Pacific Northwest

December, 2004
Regional Report

Organize Your Tools

Winter is a good time to clean and organize your garden storage area. Take everything out, oil wooden handles, sharpen blades, clean hand tools, and wash pots. Then store everything neatly with summer tools to the back and early-spring potting supplies up front. Life will be a lot easier without the frustration of searching for tools next spring!

Propagate African Violets

African violets make great houseplants and will flower year round if given supplemental light. To propagate new plants, take a leaf cutting, dip the cut end in a rooting hormone powder, and stick the cutting in a pot filled with vermiculite or sand. Cover the pot with a perforated clear plastic bag and keep the soil moist. In a few weeks you'll have new plants.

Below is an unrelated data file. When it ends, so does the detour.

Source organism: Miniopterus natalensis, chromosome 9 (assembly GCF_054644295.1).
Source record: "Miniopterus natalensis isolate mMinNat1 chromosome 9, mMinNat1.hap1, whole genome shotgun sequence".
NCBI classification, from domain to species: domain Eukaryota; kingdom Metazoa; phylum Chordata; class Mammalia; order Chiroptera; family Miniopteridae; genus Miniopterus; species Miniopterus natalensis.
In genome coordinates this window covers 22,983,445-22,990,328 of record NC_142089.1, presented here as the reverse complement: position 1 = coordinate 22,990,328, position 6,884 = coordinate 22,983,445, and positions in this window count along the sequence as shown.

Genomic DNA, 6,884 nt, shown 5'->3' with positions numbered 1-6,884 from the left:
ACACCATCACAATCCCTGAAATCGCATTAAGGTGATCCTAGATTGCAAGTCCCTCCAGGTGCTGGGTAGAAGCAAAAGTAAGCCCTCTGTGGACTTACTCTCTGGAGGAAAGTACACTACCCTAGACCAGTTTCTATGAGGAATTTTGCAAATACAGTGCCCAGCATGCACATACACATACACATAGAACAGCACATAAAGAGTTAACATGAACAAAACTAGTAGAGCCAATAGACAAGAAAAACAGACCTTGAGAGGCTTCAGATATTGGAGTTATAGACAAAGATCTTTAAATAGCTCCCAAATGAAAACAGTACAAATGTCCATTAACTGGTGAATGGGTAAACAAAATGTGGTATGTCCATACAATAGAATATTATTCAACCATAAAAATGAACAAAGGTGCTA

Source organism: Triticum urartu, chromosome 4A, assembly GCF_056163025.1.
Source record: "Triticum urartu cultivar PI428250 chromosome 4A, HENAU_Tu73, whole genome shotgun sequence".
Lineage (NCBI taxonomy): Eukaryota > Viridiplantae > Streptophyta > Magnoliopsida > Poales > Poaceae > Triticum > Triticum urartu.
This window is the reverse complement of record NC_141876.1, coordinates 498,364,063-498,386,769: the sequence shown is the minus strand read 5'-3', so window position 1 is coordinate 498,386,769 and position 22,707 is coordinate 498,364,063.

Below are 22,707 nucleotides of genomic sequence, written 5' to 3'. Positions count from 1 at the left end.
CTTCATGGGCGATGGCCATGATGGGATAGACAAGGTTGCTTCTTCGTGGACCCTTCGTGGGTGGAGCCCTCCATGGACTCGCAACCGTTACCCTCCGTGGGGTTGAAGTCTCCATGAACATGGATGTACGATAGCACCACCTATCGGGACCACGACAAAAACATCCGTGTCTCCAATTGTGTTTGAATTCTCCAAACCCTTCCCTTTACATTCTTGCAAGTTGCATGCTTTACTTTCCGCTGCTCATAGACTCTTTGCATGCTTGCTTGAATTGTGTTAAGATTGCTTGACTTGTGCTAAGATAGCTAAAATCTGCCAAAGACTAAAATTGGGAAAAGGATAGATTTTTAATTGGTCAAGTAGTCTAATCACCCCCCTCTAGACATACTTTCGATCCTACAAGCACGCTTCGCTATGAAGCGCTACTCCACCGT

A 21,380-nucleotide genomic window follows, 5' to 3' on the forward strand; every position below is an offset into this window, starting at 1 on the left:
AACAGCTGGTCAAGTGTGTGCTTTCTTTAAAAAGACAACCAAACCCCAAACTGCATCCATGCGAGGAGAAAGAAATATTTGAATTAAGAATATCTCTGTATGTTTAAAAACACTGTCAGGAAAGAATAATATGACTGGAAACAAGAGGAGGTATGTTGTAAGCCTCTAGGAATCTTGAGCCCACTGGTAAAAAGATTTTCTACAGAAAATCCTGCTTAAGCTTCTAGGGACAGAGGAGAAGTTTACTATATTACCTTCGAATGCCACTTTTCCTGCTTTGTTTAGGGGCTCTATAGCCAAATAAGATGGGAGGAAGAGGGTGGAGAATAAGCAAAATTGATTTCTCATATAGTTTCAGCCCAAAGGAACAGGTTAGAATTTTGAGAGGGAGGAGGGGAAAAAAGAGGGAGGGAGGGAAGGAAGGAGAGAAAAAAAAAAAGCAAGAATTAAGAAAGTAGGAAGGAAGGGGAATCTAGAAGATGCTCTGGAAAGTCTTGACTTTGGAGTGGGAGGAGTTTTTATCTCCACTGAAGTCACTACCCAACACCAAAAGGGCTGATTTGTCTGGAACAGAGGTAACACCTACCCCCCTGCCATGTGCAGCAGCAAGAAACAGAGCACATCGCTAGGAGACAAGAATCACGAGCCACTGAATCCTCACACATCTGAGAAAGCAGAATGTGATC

Feed The Birds

Clean bird feeders and fill them before natural seeds and berries are gone. A constant source of food will keep birds visiting all winter long. The best locations for feeders are in trees and shrubs that provide protection from the weather. Birds also need water, so keep the bird bath filled with fresh water throughout the winter months.

Divide Rhubarb

If the ground is unfrozen, divide and replant rhubarb. Amend the soil with lots of organic matter, then dig the parent plant and divide it so each new plant has two to three buds (eyes). Mulch well after replanting and keep well watered if Mother Nature doesn't cooperate.

Rehydrate Dahlia Tubers

Check stored dahlia tubers, and if a few are shriveled, you can rehydrate them by repacking them in barely moistened peat moss. I use just a spritz of water from a spray bottle and mix the peat before adding the tubers. Check on their progress in three to four days. They should be plump but not wet.

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